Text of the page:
Budget 2013: Beyond The Smokescreen
3/7/2013 9:00 PM Thursday
When the Finance Minister presents the budget, a whole nation listens in anticipation. Will he increase taxes? Will he bring down subsidies? What happens to economic growth? Will the markets tank? Questions and more questions surface and float around until the big day, when the minister discloses what’s in store.
This year has been rather different. The return of P Chidambaram to the Finance Ministry after a gap of almost 4 years marked a turnaround in sentiments across the board. Overall, there was hope that the economy will now return to the growth path, that reforms will be carried forward in right earnest and that there will be enough reasons for the markets to cheer.
Having assumed the driver’s seat at the North Block, Chidambaram instantly delivered on the expectations. Reforms began rolling in at a faster clip, the economy looked like it was reviving itself and getting onto a higher growth path, and the financial markets rejoiced as worries seemed to be dissipating. The result of all this was obviously a huge buildup of expectations from the big event – Budget 2013.
The character of the budget, particularly in a year to be followed by elections, is more or less a foregone conclusion. Lots of public spending, hordes of projects and crores spent on wooing the voter. So, while the FM was expected to come out with a populist budget, the challenge remained to see how he would exercise fiscal prudence, which was the need of the hour.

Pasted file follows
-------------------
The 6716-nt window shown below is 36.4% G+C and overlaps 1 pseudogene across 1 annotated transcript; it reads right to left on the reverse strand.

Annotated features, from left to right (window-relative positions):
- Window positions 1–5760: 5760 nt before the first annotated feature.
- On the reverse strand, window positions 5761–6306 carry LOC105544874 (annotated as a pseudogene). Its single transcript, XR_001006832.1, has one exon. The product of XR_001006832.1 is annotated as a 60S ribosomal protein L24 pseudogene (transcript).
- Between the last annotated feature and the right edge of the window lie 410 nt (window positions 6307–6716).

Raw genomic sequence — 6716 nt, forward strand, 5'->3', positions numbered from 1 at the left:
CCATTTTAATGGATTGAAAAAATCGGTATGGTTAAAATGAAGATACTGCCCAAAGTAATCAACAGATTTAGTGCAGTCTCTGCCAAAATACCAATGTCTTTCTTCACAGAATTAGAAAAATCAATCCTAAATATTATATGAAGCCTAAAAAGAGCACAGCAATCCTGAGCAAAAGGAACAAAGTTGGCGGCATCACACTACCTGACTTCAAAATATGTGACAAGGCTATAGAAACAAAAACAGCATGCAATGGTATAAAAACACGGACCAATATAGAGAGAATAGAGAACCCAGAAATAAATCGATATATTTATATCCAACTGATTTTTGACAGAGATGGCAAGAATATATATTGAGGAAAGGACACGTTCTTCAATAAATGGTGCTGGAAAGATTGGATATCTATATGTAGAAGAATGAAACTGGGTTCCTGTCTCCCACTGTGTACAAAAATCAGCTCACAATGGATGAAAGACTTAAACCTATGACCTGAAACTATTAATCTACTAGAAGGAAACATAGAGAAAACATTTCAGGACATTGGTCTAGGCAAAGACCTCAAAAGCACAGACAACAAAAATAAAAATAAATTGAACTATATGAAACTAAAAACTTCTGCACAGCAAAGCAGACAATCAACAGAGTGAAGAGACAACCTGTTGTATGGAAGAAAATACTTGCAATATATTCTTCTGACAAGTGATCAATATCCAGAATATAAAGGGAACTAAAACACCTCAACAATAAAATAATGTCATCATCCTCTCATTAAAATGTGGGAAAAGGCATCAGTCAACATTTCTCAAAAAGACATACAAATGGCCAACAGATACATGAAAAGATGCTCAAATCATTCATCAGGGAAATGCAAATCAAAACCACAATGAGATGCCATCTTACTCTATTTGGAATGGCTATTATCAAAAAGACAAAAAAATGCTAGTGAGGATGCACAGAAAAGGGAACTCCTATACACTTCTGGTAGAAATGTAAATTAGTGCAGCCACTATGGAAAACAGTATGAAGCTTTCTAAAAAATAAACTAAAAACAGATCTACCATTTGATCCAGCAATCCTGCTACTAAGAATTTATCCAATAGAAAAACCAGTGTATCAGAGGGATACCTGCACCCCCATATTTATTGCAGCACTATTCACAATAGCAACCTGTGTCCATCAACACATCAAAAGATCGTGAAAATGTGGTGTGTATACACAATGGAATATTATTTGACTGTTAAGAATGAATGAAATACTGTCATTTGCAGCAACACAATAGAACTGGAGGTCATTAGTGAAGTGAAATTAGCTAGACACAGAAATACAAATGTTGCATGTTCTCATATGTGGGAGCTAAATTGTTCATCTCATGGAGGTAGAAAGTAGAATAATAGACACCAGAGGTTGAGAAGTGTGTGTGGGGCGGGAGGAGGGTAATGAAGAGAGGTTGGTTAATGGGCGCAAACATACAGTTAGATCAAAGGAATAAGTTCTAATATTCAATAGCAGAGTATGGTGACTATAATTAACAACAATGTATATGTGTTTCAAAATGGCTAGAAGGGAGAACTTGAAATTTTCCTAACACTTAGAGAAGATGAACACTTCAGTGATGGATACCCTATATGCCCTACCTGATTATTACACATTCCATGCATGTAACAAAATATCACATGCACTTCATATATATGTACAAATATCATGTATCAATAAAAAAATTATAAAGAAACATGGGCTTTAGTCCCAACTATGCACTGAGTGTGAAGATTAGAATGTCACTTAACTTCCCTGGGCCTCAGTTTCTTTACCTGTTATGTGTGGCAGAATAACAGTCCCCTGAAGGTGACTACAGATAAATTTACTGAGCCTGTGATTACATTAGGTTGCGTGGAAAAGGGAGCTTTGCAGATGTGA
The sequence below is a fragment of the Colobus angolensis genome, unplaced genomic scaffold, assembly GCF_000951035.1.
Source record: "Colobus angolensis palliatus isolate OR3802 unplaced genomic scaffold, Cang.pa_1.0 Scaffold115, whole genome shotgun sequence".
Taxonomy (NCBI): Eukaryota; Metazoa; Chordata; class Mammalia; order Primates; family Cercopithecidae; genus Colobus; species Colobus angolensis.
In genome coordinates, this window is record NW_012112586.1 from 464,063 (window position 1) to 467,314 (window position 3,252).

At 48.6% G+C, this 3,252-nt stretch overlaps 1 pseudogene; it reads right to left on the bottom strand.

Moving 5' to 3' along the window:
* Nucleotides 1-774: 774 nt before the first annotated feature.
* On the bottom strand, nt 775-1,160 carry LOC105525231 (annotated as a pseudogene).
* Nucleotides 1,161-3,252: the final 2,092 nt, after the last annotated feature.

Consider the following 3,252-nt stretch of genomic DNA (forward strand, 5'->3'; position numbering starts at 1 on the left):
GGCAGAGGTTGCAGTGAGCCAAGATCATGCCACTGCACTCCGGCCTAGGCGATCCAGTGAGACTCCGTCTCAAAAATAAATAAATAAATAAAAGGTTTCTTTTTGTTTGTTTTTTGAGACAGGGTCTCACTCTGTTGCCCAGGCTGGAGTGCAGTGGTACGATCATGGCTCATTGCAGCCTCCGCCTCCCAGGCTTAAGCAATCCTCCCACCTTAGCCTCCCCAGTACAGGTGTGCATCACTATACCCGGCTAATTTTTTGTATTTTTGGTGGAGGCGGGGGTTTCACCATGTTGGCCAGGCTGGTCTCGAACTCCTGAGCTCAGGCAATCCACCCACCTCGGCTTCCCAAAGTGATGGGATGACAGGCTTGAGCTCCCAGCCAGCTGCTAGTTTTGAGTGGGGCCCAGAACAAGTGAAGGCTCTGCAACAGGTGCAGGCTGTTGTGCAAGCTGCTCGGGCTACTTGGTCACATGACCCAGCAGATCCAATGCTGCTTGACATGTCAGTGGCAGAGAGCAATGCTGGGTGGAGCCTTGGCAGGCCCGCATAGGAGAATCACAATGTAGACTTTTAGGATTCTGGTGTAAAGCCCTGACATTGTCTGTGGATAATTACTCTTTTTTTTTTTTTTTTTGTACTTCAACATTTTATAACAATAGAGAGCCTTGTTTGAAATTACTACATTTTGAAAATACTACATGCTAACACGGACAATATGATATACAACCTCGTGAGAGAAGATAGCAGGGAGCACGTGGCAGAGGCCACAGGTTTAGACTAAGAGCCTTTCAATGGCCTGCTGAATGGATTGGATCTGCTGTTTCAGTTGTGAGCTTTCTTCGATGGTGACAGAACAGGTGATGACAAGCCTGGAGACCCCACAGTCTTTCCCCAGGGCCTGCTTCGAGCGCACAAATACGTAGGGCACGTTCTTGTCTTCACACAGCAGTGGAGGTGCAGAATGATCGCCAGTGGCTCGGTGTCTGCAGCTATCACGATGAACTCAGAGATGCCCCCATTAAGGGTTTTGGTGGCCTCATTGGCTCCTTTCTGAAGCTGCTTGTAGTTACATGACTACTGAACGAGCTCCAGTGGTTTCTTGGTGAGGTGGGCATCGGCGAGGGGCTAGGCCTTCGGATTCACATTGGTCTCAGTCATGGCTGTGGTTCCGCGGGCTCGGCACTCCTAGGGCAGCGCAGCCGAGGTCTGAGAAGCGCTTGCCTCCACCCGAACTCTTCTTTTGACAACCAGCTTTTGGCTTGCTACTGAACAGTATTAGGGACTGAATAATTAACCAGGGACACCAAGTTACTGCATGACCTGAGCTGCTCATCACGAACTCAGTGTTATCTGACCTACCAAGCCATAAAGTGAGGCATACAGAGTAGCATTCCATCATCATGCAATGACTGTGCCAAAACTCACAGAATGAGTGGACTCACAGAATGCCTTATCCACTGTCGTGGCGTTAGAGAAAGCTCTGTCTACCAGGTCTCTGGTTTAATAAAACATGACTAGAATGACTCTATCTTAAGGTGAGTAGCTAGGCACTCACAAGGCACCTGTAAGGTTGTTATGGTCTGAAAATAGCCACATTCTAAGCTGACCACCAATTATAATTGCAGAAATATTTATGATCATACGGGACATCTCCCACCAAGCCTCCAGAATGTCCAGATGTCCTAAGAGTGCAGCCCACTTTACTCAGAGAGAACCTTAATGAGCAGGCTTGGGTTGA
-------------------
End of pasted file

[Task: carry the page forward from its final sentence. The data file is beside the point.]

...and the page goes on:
Well, the statesman that he is, Chidambaram delivered something which commentators and experts have dubbed as a good attempt at juggling both aspects. Malvinder Mohan Singh, Executive Chairman, Fortis Healthcare says, “The budget has pulled off a good balancing act by containing the fiscal deficit to 4.8 per cent and provides what the country needs at the current juncture”.
But a closer look at what has actually come out reveals a rather pale attempt at masking the compulsions of sovereign financial management. There is nothing in the budget which can conclusively brand it as good or bad. In fact, there is tremendous disappointment following the gap in what was expected and what has been delivered.
So, what is the government’s plan of action for the next financial year? Will the budget really yield any of what it is expected to? Are the proposals practically achievable? How will the government’s balance sheet shape up after such a budget? Here are some answers which should clarify why we believe that this budget lacks any practical applicability in the current circumstances.
Find More Articles on: DSIJ Magazine, Cover Story, Budget, Budget - DSIJ Analysis